Freddie Flintoff’s Field of Dreams’ celebrated by critics and viewers
15th July 2022
‘FREDDIE FLINTOFF’S FIELD OF DREAMS’, A BRAND NEW 3 PART DOCUMENTARY PRODUCED BY SOUTH SHORE FOR THE BBC, CONCLUDED ON TUESDAY 19TH JULY AND WAS SEEN BY A PEAK AUDIENCE OF 2 MILLION.

The documentary, which is available to watch on BBC iplayer, has been hailed as “uplifting”and “heart-warming” by viewers, and has been met with much critical acclaim.

The Sun  

If Freddie Flintoff doesn’t win a BAFTA for this show, you wouldn’t blame him if he jumped in his pedalo and headed out of the UK.  The most moving TV series of the year came to an end when his team of reluctant cricketers – picked from working class areas of his home town of Preston – took on a local boarding school.”

Heat magazine: 

“I’ll watch anything with Freddie Flintoff in, and I really enjoyed Freddie Flintoff’s Field of Dreams.  Once you get past the drama of ep one about whether any kids will turn up to his cricket team building, ep two really gets going, as we hear the kids’ back stories and seeFreddie’s influence on them.  Special shout out to Afghan refugee Adnan, who is a total ledge.”

The Arts Desk: 

“Flintoff, an emphatically not-posh Lancastrian, is proving to be a skilful motivator, able to combine common sense and a sympathetic manner with a dose of confrontational bluntness when required. As one of his coaching assistants, former Lancashire teammate Kyle Hogg, remarks of their raw recruits, “there are a couple who test you to the absolute maximum.” It’s part of the show’s game-plan to throw in some social observation and real-life stories of struggle against the odds, and the tale of how Flintoff gradually pulls his initially reluctant band of young scruffs into something resembling a team can only be described as heart-warming.”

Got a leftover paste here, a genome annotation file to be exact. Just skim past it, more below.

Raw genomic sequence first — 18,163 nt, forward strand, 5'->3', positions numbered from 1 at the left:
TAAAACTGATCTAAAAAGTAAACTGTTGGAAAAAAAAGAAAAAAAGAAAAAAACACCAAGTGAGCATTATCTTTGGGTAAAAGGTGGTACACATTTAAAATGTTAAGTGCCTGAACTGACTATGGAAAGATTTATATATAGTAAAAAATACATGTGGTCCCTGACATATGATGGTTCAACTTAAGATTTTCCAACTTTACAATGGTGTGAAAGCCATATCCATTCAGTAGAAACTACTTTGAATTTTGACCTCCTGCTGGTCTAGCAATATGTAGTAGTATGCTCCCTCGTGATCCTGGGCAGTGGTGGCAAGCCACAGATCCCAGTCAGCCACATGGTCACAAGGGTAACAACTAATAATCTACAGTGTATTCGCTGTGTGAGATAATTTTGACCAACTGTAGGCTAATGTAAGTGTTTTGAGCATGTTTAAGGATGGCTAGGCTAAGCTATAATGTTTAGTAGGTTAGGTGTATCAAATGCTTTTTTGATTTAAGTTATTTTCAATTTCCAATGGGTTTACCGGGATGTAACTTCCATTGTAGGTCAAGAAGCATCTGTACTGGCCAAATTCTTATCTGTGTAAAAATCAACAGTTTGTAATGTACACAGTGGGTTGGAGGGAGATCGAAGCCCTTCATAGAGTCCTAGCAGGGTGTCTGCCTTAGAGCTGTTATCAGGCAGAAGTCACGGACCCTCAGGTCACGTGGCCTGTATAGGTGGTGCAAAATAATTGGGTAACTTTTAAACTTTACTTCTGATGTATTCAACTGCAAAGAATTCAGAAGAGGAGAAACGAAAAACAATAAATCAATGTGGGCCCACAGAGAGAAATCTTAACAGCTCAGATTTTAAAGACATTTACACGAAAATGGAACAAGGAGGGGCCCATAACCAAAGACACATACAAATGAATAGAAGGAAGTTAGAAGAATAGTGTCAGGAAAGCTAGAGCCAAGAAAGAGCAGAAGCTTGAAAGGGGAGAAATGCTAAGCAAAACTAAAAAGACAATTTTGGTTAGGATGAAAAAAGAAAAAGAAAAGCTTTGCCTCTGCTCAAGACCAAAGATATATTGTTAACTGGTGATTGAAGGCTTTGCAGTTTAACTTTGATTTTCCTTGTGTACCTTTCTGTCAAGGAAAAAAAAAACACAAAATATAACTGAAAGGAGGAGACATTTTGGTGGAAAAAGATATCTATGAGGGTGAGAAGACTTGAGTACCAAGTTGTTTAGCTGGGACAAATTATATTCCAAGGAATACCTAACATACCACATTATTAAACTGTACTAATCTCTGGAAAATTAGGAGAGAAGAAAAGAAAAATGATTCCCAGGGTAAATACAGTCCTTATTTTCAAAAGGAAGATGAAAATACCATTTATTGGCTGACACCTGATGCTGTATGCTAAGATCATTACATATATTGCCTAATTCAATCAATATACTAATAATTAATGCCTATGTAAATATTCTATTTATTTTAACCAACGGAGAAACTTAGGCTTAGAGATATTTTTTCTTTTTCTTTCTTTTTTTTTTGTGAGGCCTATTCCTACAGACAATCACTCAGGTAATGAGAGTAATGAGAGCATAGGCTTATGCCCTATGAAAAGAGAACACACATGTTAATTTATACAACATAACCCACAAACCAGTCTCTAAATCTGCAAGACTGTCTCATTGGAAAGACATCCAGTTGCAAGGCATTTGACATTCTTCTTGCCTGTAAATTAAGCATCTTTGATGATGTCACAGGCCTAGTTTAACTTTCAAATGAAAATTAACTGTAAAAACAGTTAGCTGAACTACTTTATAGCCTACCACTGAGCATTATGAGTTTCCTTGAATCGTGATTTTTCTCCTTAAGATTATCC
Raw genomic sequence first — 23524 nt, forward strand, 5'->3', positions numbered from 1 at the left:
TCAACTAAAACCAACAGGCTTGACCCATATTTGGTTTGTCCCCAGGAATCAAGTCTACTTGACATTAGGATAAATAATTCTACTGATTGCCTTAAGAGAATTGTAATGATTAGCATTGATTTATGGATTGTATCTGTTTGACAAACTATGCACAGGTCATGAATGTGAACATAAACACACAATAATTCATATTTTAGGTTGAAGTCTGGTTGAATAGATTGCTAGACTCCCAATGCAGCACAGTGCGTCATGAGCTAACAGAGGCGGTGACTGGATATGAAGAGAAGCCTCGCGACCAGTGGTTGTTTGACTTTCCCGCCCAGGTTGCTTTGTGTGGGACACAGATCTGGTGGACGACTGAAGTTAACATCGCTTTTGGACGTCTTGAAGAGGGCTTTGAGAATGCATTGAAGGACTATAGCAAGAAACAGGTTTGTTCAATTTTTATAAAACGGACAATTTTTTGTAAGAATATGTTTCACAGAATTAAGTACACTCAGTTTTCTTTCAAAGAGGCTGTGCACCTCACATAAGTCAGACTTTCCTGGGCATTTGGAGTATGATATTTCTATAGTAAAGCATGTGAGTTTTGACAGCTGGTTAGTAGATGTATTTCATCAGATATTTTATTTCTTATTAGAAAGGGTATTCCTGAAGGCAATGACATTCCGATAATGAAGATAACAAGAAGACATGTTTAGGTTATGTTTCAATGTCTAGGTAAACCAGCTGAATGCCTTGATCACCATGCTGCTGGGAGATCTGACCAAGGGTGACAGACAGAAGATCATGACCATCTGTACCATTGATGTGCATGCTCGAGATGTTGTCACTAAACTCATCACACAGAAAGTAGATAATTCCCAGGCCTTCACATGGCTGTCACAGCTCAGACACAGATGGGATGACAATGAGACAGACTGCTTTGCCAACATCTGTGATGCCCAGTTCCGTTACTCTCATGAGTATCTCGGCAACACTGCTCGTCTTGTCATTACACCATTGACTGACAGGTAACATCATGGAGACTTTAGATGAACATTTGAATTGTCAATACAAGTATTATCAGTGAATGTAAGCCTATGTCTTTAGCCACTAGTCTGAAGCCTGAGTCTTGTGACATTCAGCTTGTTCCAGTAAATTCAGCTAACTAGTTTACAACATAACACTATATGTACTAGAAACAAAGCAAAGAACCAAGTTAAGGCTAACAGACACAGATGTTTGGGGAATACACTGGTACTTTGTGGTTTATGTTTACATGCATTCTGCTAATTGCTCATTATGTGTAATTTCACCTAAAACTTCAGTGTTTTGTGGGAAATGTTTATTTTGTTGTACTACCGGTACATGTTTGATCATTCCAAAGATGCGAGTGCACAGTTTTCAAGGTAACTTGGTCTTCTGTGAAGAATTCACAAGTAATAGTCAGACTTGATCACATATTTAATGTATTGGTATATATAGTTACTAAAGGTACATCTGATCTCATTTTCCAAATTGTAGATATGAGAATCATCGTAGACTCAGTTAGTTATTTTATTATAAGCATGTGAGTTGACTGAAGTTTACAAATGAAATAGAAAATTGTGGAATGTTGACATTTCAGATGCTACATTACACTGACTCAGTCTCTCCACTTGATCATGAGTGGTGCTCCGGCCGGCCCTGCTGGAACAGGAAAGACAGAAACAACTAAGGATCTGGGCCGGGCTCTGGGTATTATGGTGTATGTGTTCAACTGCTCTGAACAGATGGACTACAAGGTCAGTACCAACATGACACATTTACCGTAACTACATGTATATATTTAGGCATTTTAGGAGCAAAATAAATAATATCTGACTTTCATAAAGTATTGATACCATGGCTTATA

The Cricketer:   

“Visibility, image and perception are problems for cricket at all levels, from the professional game right the way down to grassroots clubs. Whether it’s fair or not, cricket is associated with elitism, racism, wealth and cliques.  And while Flintoff’s documentary only scratches the surface of these issues and the potential solutions, shining the light on just one community – Preston’s forgotten male youth, it will hopefully trigger conversations, some of them possibly unwelcome, which will shape the future of cricket.”

15th July 2022

Freddie Flintoff’s Field of Dreams’ celebrated by critics and viewers

‘FREDDIE FLINTOFF’S FIELD OF DREAMS’, A BRAND NEW 3 PART DOCUMENTARY PRODUCED BY SOUTH SHORE FOR THE BBC, CONCLUDED ON TUESDAY 19TH JULY AND WAS SEEN BY A PEAK AUDIENCE OF 2 MILLION.

The documentary, which is available to watch on BBC iplayer, has been hailed as “uplifting”and “heart-warming” by viewers, and has been met with much critical acclaim.

The Sun  

If Freddie Flintoff doesn’t win a BAFTA for this show, you wouldn’t blame him if he jumped in his pedalo and headed out of the UK.  The most moving TV series of the year came to an end when his team of reluctant cricketers – picked from working class areas of his home town of Preston – took on a local boarding school.”

Heat magazine: 

“I’ll watch anything with Freddie Flintoff in, and I really enjoyed Freddie Flintoff’s Field of Dreams.  Once you get past the drama of ep one about whether any kids will turn up to his cricket team building, ep two really gets going, as we hear the kids’ back stories and seeFreddie’s influence on them.  Special shout out to Afghan refugee Adnan, who is a total ledge.”

The Arts Desk: 

“Flintoff, an emphatically not-posh Lancastrian, is proving to be a skilful motivator, able to combine common sense and a sympathetic manner with a dose of confrontational bluntness when required. As one of his coaching assistants, former Lancashire teammate Kyle Hogg, remarks of their raw recruits, “there are a couple who test you to the absolute maximum.” It’s part of the show’s game-plan to throw in some social observation and real-life stories of struggle against the odds, and the tale of how Flintoff gradually pulls his initially reluctant band of young scruffs into something resembling a team can only be described as heart-warming.”

The Cricketer:   

“Visibility, image and perception are problems for cricket at all levels, from the professional game right the way down to grassroots clubs. Whether it’s fair or not, cricket is associated with elitism, racism, wealth and cliques.  And while Flintoff’s documentary only scratches the surface of these issues and the potential solutions, shining the light on just one community – Preston’s forgotten male youth, it will hopefully trigger conversations, some of them possibly unwelcome, which will shape the future of cricket.”